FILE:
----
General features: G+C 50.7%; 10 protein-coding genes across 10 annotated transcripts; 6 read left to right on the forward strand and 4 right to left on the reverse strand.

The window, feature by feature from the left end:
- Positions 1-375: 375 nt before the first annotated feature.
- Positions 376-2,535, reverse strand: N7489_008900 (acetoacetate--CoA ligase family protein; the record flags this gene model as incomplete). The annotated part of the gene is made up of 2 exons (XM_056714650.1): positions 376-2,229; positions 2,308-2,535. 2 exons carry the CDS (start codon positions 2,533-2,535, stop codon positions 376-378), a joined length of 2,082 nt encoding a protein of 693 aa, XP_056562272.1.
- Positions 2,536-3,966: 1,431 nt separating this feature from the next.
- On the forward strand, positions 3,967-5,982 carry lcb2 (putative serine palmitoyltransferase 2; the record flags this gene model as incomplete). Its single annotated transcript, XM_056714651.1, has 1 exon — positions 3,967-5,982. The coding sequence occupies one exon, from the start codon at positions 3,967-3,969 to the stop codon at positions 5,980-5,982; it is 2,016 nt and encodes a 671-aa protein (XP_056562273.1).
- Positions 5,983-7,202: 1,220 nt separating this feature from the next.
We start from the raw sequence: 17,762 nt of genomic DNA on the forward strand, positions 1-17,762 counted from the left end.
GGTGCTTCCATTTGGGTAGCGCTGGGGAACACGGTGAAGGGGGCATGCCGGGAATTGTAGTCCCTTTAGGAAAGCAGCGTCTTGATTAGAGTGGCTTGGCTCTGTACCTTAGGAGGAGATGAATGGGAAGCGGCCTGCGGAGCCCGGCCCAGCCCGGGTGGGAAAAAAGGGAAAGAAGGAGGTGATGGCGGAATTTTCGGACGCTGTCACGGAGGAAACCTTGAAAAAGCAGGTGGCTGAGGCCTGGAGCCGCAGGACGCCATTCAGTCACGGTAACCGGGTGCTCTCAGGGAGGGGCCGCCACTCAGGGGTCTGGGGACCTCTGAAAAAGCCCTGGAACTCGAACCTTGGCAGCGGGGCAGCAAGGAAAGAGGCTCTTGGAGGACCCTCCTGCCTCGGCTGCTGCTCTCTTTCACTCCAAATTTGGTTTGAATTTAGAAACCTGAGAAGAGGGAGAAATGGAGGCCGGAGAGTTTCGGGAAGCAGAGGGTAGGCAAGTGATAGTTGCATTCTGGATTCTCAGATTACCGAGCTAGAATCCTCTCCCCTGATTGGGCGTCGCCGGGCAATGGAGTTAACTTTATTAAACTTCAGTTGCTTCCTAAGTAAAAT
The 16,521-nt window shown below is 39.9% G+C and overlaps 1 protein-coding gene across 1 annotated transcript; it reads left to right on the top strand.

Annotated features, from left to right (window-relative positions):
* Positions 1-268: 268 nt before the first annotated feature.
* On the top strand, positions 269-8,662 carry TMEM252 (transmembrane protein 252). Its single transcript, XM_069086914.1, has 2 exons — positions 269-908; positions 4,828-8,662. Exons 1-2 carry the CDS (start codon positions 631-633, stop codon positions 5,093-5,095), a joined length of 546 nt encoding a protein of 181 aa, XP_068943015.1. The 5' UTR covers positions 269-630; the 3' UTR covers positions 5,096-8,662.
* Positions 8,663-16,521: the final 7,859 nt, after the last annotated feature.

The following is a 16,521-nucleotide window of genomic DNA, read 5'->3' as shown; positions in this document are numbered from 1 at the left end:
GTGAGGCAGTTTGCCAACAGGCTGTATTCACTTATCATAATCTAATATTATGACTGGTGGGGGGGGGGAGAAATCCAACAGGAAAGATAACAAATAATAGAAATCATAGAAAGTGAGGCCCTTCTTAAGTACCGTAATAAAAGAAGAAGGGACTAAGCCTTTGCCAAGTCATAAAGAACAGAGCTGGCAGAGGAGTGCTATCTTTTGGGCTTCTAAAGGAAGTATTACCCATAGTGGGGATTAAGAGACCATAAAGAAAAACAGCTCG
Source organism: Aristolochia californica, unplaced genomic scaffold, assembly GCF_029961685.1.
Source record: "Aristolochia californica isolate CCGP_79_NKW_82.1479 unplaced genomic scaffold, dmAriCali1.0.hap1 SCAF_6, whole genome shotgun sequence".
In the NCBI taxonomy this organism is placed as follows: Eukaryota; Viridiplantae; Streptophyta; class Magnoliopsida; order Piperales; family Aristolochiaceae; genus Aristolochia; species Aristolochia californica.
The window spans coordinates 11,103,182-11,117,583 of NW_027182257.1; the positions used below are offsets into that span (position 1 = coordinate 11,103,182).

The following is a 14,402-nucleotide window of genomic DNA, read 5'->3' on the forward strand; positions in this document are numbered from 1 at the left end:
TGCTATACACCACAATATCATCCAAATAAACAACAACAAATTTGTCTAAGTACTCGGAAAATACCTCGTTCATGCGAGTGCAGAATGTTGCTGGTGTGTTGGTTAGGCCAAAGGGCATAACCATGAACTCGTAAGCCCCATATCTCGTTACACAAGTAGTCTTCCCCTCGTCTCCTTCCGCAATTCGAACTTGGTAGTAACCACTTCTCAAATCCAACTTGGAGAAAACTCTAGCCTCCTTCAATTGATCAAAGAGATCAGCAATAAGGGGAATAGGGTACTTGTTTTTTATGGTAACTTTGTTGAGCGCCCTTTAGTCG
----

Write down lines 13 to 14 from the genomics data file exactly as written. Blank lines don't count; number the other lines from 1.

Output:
* On the top strand, positions 269-8,662 carry TMEM252 (transmembrane protein 252). Its single transcript, XM_069086914.1, has 2 exons — positions 269-908; positions 4,828-8,662. Exons 1-2 carry the CDS (start codon positions 631-633, stop codon positions 5,093-5,095), a joined length of 546 nt encoding a protein of 181 aa, XP_068943015.1. The 5' UTR covers positions 269-630; the 3' UTR covers positions 5,096-8,662.
* Positions 8,663-16,521: the final 7,859 nt, after the last annotated feature.